The Woman in White

The Woman in White Summary and Analysis of Walter's Resumed Narrative, Part 4


After leaving Mrs. Catherick's house, Walter realizes he has been followed by one of the spies, planted there to wait for him to come to question Anne's mother. Nonetheless, he decides to continue with his plan of visiting the church, especially since he is intrigued by a sarcastic comment Mrs. Catherick made about Sir Percival's mother. Walter intends to look at look at the marriage register to see what her name and family background were. He perseveres in doing so, even though he suspects that more spies observe his approach to the church, and likely convey the progress of his investigation to Sir Percival. However, the visit to the registry does not at first seem to be fruitful. Walter is able to find an unremarkable record of the marriage of Sir Felix Glyde to a Cecilia Elster a year before Sir Percival's birth.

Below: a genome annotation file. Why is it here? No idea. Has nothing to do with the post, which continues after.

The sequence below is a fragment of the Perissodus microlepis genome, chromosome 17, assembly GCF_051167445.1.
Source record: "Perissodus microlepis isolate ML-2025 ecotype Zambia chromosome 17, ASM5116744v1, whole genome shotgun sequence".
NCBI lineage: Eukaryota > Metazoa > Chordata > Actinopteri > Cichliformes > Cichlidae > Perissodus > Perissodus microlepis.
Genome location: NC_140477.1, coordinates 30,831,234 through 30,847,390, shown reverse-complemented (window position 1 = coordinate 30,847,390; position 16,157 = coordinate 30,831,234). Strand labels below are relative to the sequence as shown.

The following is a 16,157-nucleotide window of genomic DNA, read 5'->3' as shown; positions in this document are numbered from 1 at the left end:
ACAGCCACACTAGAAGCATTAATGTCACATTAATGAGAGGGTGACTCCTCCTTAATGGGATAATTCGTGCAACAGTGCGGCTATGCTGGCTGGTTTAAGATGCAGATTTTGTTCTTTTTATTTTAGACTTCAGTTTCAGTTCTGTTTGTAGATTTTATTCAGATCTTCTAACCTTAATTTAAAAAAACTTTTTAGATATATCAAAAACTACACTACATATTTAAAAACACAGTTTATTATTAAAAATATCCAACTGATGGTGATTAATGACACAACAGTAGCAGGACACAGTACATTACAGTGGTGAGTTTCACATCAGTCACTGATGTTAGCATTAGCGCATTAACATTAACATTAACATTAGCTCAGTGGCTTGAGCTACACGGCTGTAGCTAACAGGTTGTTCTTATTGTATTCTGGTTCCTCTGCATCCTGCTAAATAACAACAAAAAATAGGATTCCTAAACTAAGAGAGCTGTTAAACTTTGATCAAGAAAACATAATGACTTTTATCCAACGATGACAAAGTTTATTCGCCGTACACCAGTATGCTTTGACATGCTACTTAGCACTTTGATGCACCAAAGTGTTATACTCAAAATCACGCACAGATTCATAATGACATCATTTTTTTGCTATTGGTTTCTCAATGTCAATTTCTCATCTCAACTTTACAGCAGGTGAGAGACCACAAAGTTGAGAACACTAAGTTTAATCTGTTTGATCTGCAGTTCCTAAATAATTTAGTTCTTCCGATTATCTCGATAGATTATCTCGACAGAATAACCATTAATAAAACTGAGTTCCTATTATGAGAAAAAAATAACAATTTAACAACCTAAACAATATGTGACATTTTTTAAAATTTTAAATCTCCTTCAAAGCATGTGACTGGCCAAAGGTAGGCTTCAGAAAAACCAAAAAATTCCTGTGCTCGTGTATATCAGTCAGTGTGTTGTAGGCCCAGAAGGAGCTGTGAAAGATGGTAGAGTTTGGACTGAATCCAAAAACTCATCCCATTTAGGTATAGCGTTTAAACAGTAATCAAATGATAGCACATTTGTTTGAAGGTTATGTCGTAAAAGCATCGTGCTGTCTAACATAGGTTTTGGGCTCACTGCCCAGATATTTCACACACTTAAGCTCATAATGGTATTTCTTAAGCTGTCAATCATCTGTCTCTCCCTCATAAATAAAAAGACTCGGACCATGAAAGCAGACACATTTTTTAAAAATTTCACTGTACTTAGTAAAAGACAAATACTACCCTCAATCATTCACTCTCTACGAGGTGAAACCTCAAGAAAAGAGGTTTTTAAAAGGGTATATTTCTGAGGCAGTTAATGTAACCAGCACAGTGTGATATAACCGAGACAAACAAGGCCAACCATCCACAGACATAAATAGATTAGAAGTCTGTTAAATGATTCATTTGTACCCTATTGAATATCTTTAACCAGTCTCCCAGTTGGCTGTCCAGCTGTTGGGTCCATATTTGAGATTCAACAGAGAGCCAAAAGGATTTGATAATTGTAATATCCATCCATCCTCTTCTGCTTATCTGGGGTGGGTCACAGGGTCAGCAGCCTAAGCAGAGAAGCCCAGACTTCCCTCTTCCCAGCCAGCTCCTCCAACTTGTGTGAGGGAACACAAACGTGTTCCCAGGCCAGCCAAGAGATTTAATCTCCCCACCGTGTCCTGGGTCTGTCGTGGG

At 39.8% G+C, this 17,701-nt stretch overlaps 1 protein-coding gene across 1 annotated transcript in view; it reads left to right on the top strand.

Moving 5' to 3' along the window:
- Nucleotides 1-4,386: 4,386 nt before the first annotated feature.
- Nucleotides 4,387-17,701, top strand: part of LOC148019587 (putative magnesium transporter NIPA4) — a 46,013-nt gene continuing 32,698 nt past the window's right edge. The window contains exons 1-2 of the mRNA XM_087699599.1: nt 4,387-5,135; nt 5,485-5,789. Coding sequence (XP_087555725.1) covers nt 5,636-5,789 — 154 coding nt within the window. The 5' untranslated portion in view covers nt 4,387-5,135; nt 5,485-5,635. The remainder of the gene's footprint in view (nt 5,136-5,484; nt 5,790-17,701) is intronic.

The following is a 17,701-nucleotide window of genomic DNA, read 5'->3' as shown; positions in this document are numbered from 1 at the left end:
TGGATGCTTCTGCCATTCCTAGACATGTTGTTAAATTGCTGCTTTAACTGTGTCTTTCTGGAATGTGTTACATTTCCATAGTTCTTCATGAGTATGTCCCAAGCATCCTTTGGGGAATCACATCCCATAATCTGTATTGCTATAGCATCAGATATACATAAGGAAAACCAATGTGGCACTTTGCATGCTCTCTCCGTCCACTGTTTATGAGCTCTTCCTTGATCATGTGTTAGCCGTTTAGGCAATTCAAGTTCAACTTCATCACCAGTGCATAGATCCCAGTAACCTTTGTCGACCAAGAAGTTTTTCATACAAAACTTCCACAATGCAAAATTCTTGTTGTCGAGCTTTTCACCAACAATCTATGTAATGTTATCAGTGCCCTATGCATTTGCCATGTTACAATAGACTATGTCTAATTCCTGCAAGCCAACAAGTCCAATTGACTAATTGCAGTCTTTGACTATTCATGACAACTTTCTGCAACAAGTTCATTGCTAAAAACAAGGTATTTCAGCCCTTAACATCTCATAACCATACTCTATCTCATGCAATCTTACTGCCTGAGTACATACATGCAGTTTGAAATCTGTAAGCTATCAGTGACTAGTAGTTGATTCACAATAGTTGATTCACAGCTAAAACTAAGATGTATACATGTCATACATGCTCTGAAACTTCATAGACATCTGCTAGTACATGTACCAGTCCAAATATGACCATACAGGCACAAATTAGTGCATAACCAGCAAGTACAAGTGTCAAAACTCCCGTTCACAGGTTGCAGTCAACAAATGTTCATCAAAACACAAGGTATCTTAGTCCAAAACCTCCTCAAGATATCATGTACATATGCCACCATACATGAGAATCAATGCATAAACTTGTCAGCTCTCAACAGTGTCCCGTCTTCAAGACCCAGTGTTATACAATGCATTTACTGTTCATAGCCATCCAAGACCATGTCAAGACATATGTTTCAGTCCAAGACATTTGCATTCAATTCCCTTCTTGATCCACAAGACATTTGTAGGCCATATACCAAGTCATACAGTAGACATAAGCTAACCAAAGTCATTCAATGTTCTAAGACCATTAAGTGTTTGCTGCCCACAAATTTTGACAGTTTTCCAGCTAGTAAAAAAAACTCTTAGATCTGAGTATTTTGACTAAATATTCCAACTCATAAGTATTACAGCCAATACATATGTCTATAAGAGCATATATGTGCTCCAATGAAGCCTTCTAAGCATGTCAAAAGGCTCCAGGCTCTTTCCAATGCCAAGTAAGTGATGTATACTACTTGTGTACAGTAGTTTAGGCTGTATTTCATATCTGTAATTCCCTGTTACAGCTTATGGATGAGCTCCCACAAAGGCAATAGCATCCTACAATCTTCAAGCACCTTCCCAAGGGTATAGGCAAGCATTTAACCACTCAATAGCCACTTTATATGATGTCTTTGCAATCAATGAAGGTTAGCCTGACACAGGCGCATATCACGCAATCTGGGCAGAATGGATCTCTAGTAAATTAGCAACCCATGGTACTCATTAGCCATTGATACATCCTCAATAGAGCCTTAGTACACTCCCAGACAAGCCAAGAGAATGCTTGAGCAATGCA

Walter sets off for another meeting he hopes will reveal information, but along the walk he gets into a minor scuffle with the two men who have been following him. He is arrested and will be held for three days; Walter knows that this gives Percival time to cover up whatever information he might be getting closer to finding. The one person in the area who might be able to vouch for him is Dr. Dawson, to whom he has been introduced by Marian. The Doctor posts his bail, and Walter is freed, giving him a few precious hours in which Sir Percival will not be watching for him. Walter goes to inspect the duplicate copy of the marriage register, held off site. He is astonished to discover that this version contains no record of the marriage of Sir Percival's parents, revealing that Sir Percival must have forged the entry in the church copy so as to disguise his illegitimacy.